Tuesday, December 7, 2010

Estate Taxes (death taxes)

Large estates are mostly family businesses, farms, gas stations, retail stores, truck stops, dry cleaners, restaurants, homebuilders, and dealerships. The deceased's estate is pretty much the business. He may have a few thou in the checking account, a decent house and a nice car, but most of the estate is the business.
So, lets look at things from the standpoint of the business. It's been humming along, employing people, making a profit, getting by. It hasn't been growing 10% a year, its cash flow is on the tight side, but as long as the owner stays alive, it will continue being an asset to the community.
Then something bad happens and the owner dies. The business is willed to the heirs, and all of a sudden, it/they (business/heirs) is/are liable for humongous amounts of estate tax. The heirs don't have that sort of money. Neither does the business. In many cases the business is liquidated to pay the estate taxes, the employees are laid off, and the community looses a local business.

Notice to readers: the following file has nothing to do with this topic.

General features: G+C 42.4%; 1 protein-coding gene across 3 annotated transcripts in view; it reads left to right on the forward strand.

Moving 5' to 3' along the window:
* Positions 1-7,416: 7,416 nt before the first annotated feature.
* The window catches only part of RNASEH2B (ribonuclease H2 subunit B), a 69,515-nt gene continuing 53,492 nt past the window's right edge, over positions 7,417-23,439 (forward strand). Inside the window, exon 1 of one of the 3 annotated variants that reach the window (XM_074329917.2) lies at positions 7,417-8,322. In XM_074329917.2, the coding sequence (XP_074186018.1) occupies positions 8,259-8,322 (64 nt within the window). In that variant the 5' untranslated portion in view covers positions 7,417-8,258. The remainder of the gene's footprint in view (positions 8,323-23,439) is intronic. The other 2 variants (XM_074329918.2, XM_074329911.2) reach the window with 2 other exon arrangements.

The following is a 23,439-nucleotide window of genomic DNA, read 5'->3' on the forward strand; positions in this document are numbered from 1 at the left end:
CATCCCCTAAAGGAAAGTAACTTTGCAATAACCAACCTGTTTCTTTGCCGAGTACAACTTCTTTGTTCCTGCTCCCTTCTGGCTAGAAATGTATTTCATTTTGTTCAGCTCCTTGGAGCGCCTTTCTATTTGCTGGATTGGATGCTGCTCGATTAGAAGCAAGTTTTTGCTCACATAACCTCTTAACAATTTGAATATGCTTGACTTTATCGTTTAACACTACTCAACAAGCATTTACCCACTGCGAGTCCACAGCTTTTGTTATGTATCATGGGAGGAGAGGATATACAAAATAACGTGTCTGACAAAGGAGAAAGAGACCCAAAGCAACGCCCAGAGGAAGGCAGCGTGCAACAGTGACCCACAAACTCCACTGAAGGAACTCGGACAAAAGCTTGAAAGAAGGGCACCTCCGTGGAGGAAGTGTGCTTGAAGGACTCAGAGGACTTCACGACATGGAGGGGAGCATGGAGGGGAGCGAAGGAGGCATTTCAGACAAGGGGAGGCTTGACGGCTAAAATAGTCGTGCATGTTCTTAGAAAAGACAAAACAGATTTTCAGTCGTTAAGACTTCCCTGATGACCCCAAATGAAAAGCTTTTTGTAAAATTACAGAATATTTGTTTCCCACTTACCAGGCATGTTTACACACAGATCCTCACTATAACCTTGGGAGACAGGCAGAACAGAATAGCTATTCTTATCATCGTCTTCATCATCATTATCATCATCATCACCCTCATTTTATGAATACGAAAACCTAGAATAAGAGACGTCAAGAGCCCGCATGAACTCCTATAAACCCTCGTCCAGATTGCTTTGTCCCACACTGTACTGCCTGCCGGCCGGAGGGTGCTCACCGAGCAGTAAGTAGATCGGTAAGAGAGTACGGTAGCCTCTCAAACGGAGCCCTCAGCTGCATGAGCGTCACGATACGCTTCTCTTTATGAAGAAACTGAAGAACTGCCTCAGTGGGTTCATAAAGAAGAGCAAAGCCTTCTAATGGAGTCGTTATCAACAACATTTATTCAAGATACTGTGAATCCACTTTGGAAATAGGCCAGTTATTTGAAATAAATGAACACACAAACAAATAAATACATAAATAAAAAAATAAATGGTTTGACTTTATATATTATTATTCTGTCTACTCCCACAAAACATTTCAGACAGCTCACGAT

In short, the estate tax, death tax, is a killer of small businesses. Those of us who have operated small businesses know how difficult it can be to keep the doors open. That's tough. Even tougher is starting a business up from scratch. So the liquidated businesses don't grow back. When the estate tax forces them to liquidate, they stay liquidated, and the community looses the employment, the services, the taxes, and the civic support that local businesses provide.
In short, the estate tax anti small business. The really fat fat cats, like Bill Gates and Warren Buffet have foundations and pricey lawyers to keep their fortunes out of the clutches of the government. The estate tax doesn't hit the rich, it hits small business. Estate tax demands that small businesses cough up incredible amounts of money every generation and few small businesses have that sort of money.

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